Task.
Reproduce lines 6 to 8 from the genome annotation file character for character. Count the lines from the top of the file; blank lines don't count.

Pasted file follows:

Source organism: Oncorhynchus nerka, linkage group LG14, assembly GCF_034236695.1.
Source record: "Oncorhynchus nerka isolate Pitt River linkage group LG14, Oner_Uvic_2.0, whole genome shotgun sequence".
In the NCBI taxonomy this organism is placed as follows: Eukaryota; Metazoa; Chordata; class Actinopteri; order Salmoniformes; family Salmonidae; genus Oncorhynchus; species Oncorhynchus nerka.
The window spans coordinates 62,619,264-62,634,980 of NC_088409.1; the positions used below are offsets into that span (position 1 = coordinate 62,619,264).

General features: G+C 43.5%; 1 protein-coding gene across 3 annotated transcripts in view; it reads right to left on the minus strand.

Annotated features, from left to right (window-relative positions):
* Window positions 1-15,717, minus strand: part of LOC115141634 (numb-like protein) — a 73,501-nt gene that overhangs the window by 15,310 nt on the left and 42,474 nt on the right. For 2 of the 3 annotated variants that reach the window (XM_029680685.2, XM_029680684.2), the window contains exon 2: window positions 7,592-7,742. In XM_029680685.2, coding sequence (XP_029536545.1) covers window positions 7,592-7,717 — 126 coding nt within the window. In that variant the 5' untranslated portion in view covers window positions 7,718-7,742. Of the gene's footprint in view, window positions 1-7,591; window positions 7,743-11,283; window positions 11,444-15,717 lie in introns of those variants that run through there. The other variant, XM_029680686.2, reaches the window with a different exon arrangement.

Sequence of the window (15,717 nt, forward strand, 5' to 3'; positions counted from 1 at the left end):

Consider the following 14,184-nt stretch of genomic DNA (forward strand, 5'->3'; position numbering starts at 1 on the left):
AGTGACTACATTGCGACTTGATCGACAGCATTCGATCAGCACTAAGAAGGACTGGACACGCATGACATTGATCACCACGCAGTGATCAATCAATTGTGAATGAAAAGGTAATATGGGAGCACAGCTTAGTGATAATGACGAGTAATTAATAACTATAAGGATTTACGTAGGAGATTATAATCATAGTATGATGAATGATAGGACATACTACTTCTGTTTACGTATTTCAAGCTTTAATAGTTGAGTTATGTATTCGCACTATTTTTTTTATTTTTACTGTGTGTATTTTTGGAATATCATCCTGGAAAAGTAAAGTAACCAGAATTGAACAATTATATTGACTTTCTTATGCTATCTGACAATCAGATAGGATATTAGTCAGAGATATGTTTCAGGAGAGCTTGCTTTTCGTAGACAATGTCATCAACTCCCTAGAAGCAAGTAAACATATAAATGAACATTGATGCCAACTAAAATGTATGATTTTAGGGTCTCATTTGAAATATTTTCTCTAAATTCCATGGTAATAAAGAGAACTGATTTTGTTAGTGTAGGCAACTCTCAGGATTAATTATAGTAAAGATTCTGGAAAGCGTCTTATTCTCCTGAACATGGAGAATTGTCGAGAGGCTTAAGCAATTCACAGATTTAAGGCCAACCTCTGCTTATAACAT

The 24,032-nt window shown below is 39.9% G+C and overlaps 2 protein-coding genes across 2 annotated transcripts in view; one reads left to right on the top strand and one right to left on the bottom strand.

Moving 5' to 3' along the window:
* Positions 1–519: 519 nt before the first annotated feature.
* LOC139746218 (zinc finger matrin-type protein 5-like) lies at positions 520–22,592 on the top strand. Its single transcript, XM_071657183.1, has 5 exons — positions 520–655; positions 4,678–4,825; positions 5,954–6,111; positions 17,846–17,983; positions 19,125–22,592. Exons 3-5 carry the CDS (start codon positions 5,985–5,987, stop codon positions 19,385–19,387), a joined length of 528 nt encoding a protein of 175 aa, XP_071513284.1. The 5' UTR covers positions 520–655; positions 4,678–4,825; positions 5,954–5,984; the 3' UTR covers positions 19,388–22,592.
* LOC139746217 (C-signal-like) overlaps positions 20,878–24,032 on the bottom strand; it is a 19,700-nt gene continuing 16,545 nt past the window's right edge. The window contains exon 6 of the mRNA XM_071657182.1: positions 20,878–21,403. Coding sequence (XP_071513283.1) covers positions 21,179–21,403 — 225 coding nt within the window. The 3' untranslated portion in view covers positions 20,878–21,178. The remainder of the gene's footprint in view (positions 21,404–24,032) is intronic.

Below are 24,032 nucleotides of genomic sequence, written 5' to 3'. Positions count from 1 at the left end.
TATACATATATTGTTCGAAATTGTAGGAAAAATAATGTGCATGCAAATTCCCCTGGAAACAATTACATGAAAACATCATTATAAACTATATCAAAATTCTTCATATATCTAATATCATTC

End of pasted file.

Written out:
Annotated features, from left to right (window-relative positions):
* Window positions 1-15,717, minus strand: part of LOC115141634 (numb-like protein) — a 73,501-nt gene that overhangs the window by 15,310 nt on the left and 42,474 nt on the right. For 2 of the 3 annotated variants that reach the window (XM_029680685.2, XM_029680684.2), the window contains exon 2: window positions 7,592-7,742. In XM_029680685.2, coding sequence (XP_029536545.1) covers window positions 7,592-7,717 — 126 coding nt within the window. In that variant the 5' untranslated portion in view covers window positions 7,718-7,742. Of the gene's footprint in view, window positions 1-7,591; window positions 7,743-11,283; window positions 11,444-15,717 lie in introns of those variants that run through there. The other variant, XM_029680686.2, reaches the window with a different exon arrangement.

Sequence of the window (15,717 nt, forward strand, 5' to 3'; positions counted from 1 at the left end):